In the 1970s, as the government and trade unions were waging war, blackouts were regularly ordered to conserve power. During one of these Peach-Black Nights, a timid young girl named Val (Rose Williams) finds herself working in the dark on duty on the first day of duty as a trainee nurse in a hospital in London. Writer and director Corinna Biswas does not wait for Roshni to overcome the uneasiness in “Power”. The stale, terrifying atmosphere is also felt in broad daylight as the indecent whispers of children are heard from Val. A nurse says, “People should never be allowed to go dark in one place.”
When the lights go off, the terrorists ramp up with bent finger joints, bodily fluids, and a heart-damaging synth score, when the turbulent soul lays on Val. Faith demonstrates a familiarity with horror language with shots of these spectacles and frightening reflections that effectively play with the notion of spectral possession. He nicely complements the supernatural tension with hostile humans as Wally clashes with other staff, namely the hospital matron and an old friend who also works as a nurse. But Val is so wide and naive for so long that you spend most of the runtime thinking that it can be a backbone.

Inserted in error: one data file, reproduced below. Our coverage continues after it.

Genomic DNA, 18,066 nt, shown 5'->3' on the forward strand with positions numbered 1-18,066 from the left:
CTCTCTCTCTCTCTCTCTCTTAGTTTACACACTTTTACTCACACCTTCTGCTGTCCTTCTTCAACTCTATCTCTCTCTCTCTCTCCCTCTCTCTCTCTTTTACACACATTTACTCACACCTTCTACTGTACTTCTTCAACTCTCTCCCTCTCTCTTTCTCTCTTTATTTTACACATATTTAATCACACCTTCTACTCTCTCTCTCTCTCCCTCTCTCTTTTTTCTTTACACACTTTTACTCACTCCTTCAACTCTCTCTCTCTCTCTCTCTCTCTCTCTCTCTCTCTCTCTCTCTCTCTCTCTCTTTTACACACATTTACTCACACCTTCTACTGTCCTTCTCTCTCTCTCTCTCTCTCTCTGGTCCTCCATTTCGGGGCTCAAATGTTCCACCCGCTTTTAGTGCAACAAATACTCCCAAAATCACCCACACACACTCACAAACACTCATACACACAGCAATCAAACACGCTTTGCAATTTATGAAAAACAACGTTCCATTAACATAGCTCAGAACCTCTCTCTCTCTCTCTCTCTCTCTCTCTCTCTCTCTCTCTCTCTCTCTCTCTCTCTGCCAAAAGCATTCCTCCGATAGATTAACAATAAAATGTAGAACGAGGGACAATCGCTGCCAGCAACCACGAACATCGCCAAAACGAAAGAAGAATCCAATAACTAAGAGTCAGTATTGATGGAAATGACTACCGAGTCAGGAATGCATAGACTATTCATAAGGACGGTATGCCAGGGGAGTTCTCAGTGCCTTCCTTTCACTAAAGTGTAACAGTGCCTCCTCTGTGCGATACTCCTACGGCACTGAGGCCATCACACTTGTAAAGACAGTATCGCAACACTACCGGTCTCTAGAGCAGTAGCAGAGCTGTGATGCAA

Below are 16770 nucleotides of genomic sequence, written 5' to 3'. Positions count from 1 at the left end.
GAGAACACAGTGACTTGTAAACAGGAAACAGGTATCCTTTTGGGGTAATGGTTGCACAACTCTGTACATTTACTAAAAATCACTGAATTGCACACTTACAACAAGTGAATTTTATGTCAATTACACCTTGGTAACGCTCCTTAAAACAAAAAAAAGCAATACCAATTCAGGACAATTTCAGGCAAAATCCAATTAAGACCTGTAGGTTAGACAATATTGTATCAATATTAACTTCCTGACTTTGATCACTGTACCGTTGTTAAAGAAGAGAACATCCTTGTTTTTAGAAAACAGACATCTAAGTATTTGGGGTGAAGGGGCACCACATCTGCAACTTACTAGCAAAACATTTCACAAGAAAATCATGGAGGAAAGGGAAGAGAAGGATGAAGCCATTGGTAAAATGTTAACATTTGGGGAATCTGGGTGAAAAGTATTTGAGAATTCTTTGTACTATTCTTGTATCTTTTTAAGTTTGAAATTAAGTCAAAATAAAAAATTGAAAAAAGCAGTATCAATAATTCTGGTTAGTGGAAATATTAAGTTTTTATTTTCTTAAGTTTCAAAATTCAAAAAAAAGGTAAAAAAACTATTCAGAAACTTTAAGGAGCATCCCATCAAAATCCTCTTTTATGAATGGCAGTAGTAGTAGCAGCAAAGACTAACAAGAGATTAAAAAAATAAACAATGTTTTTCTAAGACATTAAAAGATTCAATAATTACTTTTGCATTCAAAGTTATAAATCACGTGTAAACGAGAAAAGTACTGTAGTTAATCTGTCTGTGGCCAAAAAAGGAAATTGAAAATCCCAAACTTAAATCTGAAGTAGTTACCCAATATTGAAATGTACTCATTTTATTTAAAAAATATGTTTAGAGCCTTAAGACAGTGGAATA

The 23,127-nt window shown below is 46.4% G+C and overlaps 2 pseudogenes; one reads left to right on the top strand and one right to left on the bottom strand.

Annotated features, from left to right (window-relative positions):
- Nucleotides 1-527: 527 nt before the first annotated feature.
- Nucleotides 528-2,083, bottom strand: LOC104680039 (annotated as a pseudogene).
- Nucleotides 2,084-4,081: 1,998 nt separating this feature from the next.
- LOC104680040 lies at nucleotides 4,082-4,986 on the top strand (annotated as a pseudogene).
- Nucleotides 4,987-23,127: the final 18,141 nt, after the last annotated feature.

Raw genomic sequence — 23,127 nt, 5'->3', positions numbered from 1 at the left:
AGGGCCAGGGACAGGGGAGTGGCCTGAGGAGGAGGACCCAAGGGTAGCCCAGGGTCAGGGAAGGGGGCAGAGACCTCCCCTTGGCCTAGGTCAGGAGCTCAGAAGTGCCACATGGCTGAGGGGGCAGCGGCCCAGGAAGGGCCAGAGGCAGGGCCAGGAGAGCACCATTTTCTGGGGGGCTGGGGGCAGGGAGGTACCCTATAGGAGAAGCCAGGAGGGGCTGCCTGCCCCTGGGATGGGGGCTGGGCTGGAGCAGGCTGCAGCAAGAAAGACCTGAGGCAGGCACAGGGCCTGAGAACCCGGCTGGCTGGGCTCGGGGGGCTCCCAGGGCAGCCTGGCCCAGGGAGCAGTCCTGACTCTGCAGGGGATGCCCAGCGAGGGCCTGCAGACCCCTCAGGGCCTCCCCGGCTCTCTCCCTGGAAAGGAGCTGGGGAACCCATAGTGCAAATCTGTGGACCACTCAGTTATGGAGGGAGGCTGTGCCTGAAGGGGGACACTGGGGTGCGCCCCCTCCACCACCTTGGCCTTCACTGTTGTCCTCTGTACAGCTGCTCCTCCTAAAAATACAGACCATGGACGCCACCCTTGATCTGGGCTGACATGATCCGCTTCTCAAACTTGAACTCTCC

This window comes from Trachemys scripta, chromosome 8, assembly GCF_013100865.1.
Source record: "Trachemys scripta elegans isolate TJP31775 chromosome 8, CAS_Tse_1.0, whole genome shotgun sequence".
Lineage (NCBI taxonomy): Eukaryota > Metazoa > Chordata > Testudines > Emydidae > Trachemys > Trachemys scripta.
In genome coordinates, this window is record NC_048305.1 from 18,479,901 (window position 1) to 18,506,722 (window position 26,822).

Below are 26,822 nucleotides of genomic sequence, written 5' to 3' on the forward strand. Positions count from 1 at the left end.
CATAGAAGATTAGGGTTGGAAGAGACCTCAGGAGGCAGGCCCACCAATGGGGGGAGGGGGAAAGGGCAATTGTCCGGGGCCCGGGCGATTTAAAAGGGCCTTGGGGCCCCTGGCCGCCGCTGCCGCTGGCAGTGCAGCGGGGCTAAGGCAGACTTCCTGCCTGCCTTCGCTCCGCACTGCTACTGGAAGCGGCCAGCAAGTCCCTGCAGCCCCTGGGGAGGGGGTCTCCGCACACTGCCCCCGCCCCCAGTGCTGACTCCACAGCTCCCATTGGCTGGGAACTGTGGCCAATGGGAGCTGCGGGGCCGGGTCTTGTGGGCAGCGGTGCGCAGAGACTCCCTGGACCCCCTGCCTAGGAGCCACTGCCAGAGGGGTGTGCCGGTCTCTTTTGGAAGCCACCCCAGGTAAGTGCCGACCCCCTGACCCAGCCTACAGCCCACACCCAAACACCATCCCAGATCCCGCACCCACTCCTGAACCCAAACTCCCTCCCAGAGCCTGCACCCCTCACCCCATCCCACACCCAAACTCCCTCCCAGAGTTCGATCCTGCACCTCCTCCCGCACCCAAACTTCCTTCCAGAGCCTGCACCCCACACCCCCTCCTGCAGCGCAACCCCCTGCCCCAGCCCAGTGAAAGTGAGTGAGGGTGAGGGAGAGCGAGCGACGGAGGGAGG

By the final act, “The Power” reveals a double meaning with its title, in which Faith introduces a feminist-bent social commentary – it refers not only to electric power, but to manipulation. Unfortunately, that message and past events seem so disappointing that the film stumbles into giving a coherent vision.
Not rated. Running Time: 1 hour 32 minutes. Look at the shudder.